If I could find justice, then I would scream at the top of my voice. Speak I can, converse I do, give speeches, I have…yet still I am unable to scream for help. I long for a helping hand, I crave justice, and my heart pleads for mercy… but scream? I cannot. If I could, I would, but since I can’t, then I won’t. Pen in hand, paper underneath, let these words scream for me.
A few heads turn, three or four men let out whistles as I pass and a dozen or so women cast acidic looks my way. Whether they are jealous or just genuinely concerned, I will never know. But I know one thing, where I am is no place for a girl my age.
Seventeen years old, of a bubbly nature and very outgoing is how I like to describe myself. I love meeting people, conversing and being in sororities- the modest, Kenyan type. My hobbies are akin to those of every other teenager in the vicinity: travelling, watching movies, dancing… sound familiar? I like to belong; no man is an island you know? So naturally, I have a boyfriend.
He is responsible for this- the bulge in my stomach, growing slowly and surely. My parents warned me about him you know, but I thought it was unfair to judge a kind man. I may have been wrong, but he was kind enough to leave a kindred mark in my life- the inevitable child that is due anytime next week. Where is he? You may ask. I know not, but he walked away. I believe he is allergic to such responsibilities, so I let him be. Besides, all my energies are focused in one direction, my baby.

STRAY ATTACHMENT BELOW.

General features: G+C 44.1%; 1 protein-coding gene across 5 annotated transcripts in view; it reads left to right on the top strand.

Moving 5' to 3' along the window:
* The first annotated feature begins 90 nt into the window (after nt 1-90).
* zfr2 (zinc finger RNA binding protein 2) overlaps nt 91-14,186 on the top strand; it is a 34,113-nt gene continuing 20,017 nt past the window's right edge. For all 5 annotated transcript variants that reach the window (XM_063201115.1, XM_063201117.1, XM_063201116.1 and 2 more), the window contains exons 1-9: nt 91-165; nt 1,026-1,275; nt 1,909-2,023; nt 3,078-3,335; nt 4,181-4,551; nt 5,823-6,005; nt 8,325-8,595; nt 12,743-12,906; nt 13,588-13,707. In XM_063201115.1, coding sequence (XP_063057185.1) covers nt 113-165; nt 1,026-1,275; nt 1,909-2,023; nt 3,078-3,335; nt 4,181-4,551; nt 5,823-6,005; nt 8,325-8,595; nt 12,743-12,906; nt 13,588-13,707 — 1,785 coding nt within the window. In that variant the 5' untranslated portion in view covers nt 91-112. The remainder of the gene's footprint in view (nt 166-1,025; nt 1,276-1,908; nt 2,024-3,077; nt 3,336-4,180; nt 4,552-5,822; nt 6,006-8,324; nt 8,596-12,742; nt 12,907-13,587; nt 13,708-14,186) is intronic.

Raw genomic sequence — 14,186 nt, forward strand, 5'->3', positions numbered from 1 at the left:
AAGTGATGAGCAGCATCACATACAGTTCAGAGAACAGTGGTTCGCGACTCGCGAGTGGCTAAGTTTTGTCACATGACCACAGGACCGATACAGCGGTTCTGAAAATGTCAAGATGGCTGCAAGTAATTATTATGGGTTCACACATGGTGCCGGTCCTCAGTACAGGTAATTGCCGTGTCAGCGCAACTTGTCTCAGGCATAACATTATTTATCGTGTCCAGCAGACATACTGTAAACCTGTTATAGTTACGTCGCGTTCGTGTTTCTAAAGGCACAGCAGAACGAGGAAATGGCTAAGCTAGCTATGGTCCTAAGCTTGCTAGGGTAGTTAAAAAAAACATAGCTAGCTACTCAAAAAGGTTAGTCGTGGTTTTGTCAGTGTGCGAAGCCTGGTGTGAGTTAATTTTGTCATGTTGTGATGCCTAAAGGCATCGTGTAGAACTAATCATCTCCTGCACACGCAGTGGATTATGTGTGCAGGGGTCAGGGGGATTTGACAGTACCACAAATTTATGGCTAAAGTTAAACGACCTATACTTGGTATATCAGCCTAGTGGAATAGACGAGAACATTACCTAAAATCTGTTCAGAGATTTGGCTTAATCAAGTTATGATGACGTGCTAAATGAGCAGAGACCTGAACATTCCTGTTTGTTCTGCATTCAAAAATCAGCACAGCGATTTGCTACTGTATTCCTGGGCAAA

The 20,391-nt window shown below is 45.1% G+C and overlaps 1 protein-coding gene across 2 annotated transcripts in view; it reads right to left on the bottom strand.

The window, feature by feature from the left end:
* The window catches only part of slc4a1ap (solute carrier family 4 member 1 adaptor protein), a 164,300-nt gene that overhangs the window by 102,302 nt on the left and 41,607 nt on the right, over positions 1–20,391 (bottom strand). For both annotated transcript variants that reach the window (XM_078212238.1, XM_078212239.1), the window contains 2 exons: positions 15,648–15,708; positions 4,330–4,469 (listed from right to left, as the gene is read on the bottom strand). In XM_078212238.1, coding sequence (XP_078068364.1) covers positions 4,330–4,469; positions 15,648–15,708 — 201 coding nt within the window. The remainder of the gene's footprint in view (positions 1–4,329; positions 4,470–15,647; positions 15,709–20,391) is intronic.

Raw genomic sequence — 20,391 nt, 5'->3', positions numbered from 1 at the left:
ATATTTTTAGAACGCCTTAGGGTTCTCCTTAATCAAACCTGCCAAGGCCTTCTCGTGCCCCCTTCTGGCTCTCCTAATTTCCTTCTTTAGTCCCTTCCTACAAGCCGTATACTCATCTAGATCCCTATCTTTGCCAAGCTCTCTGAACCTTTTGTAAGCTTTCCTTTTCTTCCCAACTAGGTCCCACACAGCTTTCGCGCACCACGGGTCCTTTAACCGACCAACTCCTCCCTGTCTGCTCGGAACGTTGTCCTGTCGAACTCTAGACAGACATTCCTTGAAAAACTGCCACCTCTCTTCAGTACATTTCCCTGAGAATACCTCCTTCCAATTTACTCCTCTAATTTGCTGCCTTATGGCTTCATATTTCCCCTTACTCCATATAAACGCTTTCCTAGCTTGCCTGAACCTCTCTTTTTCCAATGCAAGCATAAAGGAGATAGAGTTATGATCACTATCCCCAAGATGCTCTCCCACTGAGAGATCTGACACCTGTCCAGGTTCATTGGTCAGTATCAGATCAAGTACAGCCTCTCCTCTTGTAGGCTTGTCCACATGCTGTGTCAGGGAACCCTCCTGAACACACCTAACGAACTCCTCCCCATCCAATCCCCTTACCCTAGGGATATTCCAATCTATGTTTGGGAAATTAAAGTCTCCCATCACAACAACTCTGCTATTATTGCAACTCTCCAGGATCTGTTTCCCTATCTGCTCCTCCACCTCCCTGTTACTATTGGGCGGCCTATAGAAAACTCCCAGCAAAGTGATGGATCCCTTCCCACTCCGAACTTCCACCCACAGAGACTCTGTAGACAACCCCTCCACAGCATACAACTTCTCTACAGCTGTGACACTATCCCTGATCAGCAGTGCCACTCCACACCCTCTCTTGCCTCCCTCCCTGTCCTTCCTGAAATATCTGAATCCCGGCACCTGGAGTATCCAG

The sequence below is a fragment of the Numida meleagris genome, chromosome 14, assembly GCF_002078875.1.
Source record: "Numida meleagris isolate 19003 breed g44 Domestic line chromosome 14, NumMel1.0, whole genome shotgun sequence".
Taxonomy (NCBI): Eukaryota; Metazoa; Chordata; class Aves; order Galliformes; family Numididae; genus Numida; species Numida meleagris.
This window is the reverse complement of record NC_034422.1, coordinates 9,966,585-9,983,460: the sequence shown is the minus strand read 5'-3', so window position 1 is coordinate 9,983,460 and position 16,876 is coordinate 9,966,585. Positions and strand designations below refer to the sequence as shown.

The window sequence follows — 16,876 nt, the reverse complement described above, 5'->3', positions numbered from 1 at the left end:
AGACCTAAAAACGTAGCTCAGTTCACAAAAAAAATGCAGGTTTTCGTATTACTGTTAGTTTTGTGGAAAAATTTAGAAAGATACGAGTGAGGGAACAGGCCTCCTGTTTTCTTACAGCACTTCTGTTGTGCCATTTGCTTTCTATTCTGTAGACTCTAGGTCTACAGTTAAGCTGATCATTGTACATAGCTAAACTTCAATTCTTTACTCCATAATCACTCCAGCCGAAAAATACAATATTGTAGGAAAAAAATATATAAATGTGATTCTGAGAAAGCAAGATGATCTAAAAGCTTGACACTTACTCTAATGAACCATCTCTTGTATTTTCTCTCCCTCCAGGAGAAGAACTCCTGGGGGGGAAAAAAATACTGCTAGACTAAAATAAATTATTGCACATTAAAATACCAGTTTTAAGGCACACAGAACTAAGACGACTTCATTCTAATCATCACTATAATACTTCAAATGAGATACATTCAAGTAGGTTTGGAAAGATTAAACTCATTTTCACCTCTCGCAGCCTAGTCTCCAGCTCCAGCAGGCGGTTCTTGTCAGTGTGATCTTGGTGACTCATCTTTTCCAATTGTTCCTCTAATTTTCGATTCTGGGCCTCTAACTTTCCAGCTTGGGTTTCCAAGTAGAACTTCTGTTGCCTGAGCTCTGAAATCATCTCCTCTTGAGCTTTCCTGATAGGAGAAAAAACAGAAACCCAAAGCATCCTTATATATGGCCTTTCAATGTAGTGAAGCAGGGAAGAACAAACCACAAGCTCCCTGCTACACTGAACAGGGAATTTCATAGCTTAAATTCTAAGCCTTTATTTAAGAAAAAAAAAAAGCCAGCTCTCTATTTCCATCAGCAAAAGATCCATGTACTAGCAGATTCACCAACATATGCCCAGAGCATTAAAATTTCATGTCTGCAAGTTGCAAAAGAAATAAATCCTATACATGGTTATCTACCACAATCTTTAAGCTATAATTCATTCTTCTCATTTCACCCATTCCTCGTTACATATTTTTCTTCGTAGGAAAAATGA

My father won’t even look at me; I am a source of shame for the clergyman. At least my mother acts normal and cries when she needs to. Everywhere around me, friends, neighbors and those known to me laugh and murmur as I pass. School is no different; teachers and the student fraternity waste no breath in letting me know how grave this mistake was. It is never going to be the same, understandably so. I try to keep a straight face but honestly, in so many words and deeds, my world lets me know that abortion would have been a more welcome and easier option, discreetly wiping my sins off the public book of insult and condemnation.
I made a mistake whose consequences weigh 3kilos on the outside and a ton more on my heart, a load I can hardly bear. But everyone makes mistakes, some more grievous than mine, only the outcome is, a lot of the time, not as pronounced. Is it so bad that I decided to keep the baby? Would you rather I killed it in some back alley clinic to save face so that my father could at least smile at me again? Would you rather I forced it out so that I fit into everyone’s description of what a teenager should be?
Bear your burden, you say. And I will. All 6kilos on the outside and a ton or so in my heart, because the doctor says I have twins growing in me. But as I do, my heart bleeds and pleads for all soiled doves in my world, whether they dived in mud or were forced to swim in it. I wish, for once, someone would stand and look at us differently. Like the she-roes we are: bent lilies about to bud again, for choosing the dreaded path- the right path, for keeping our babies.
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Njambi is a young and vibrant urban soul. Great poet and scriptwriter. She authors the blog callmealien.wordpress.com